A month after Prime Minister Narendra Modi's outreach to mainstream leaders of Jammu and Kashmir, National Conference president Farooq Abdullah said on Sunday that there has been "no follow-up results" on the ground.
Adbullah said this in reference to the prime minister's remarks at the June 24 meeting in New Delhi that he wanted to win the hearts of the people of Jammu and Kashmir and remove "Dilli ki doori" (the distance from Delhi) and "dil ki doori" (distance between hearts).
"That was a welcome statement but there is no effort on the ground to win the hearts of the people. People continue to be locked up and dissent is not tolerated. We want to see the change on the ground, a visible effort to win back the people who went through the trauma of their state being dismembered, its special status removed in one sudden blow," the three-time former chief minister told PTI.
"...we are yet to see any follow-up results even after a month," he said.
"Trust is something that has been missing from both sides (Delhi and Srinagar). Successive prime ministers -- Jawaharlal Nehru, Narasimha Rao, Atal Bihari Vajpayee -- made promises but the trust deficit has persisted," he added.
The 83-year-old veteran politician said that he and his party had attended the Delhi meeting because it was an invitation from the prime minister although he had no expectations from it. Yet, he had hoped for steps to win the hearts and minds of people but nothing had happened.
Abdullah insisted that restoration of "full, undiluted" statehood to Jammu and Kashmir should precede the elections to its assembly. All major parties have demanded that and the Centre should prove its bona fide by agreeing to that.
Asked if his party would take part in the elections if the statehood was not granted before that, the NC president said, "We will decide at that time when the bugle is blown. We will then sit down and decide what we should do."
In reply to a question about the fate of the People's Alliance for Gupkar Declaration, a conglomerate of six mainstream political parties including the NC and its arch rival PDP, Abdullah said the alliance stands and "we are together...we all are there. We haven't left."
He said the alliance was cobbled up together in a hurry when the special status of Jammu and Kashmir was abrogated on August 5, 2019. "We all are like-minded people who joined together to work for restoration, knowing fully well that under this government it will not be restored."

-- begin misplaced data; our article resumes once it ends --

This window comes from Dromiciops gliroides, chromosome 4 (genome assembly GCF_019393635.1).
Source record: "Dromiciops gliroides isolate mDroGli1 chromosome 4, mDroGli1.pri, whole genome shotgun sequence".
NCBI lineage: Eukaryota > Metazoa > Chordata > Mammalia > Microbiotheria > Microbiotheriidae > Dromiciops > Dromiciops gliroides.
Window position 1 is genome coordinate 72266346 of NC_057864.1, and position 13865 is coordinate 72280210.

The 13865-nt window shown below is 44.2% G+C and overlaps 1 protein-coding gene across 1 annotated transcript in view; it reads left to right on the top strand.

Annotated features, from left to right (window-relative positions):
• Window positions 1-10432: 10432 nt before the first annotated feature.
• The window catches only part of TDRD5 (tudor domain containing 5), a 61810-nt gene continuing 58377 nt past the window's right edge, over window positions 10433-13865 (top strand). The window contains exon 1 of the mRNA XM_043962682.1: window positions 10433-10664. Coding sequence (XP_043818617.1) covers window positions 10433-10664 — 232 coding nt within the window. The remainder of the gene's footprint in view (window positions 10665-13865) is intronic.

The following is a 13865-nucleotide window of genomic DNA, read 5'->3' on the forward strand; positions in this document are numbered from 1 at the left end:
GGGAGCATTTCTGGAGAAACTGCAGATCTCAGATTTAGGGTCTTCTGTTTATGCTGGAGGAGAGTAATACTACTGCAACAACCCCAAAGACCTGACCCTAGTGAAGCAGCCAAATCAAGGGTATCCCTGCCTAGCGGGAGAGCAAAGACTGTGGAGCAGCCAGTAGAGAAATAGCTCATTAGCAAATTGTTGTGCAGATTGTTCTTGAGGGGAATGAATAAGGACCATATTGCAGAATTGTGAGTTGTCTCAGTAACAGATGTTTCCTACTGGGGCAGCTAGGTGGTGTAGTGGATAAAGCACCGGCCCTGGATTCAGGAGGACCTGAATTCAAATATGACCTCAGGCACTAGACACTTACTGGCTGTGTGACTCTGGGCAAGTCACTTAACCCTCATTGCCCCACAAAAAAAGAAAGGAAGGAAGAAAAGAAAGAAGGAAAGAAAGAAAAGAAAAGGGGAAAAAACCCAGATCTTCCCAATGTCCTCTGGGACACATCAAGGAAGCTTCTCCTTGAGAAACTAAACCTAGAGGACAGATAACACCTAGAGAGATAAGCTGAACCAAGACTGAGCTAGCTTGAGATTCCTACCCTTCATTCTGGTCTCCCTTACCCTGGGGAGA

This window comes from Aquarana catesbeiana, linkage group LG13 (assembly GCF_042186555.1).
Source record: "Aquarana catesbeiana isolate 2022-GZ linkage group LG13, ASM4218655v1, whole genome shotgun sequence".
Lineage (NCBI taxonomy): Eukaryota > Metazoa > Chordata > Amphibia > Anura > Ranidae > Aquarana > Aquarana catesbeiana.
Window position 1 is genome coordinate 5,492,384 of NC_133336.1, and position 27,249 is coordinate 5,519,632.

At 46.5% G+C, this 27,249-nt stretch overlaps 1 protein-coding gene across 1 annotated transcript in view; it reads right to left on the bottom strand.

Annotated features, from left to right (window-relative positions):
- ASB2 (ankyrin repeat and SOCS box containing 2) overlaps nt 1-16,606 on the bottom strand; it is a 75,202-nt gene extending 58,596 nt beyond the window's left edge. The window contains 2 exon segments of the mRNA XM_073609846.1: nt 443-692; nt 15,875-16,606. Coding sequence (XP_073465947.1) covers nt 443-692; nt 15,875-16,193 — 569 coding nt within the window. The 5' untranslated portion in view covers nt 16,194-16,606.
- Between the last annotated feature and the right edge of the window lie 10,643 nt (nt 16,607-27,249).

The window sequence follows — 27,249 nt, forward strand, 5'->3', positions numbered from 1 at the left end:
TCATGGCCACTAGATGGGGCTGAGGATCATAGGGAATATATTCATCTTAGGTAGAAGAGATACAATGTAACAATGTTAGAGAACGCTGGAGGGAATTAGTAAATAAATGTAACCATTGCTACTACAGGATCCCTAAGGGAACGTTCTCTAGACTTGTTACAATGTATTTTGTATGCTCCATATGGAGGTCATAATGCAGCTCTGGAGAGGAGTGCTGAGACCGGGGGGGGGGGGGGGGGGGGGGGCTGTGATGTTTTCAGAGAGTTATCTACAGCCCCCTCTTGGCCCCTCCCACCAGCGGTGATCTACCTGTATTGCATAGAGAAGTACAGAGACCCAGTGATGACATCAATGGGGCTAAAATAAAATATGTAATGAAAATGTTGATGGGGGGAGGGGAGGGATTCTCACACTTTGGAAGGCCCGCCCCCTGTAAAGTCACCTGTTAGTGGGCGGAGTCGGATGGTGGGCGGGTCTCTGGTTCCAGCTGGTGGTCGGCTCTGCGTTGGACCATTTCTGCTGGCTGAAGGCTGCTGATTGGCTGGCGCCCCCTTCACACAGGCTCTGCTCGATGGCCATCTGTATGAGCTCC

"But we will continue to fight democratically and legally. People after us will also stand and try and work for the restoration of this," he said.
Abdullah also pointed out that earlier this month the Delimitation Commission came to Jammu and Kashmir and no members of Parliament, who are its associate members, were invited to sit and watch the proceedings.
Abdullah, who currently represents Srinagar in Parliament, urged the opposition national political parties to "forget" their plans and standings and get together to put the pillar of democracy far more strongly because the "time is running out".
"The tragedy with India is that the opposition is divided and unless they unite for restoration of democracy and forget their own party plans and party standings, we will never be able to get our democratic structure back.
"And I think efforts are being made, I see they are trying to get together and I hope it does happen soon because time is running out," he said.
The National Conference was part of a gathering at the residence of Nationalist Congress Party chief Sharad Pawar on June 22, two days before Prime Minister Modi chaired the meeting with leaders from Jammu and Kashmir.
The meeting at Pawar's residence was called "non-political" but an interaction of like-minded people by CPI(M) leader Nilotpal Basu who was among the participants.
To a question whether he would be playing a role in binding the opposition parties across the country together, Abdullah said, "...all, whether you are in south, east, west or north, we all have to get together, aim to strengthen democracy, to put the pillar of democracy far more strongly. This will happen because it is the need of the hour."
Abdullah, who was detained under the stringent Public Safety Act after the Centre abrogated special status of the erstwhile state and bifurcated it into two union territories, said the biggest problem today was the COVID-19 pandemic which shut everything down, bringing the political process "really to a naught".
Now that things have started to improve and Covid is under control, "you will see political activity on a much bigger scale.... I am sure as the things improve the political parties will meet and draw strategies for the future."
He referred to the demand made by all leaders at the June 24 meeting for making a level-playing field allowing the political parties to perform their duties and ensuring security.
"Forget about reviewing the security. I can tell you that some more leaders have lost their security after the meeting. Whereas their people, who don't have any standing with the people, have all the security, all the vehicles and then they say we are just. Where is justice?
"We have shown them even when we were locked up in the local body elections without getting to the people, still people voted for us in huge numbers which has shaken them," he added.
Abdullah, his son Omar Abdullah, Congress leader Ghulam Nabi Azad and PDP chief Mehbooba Mufti -- all former chief ministers -- were part of the 14-member delegation from Jammu and Kashmir to attend the meeting with the prime minister.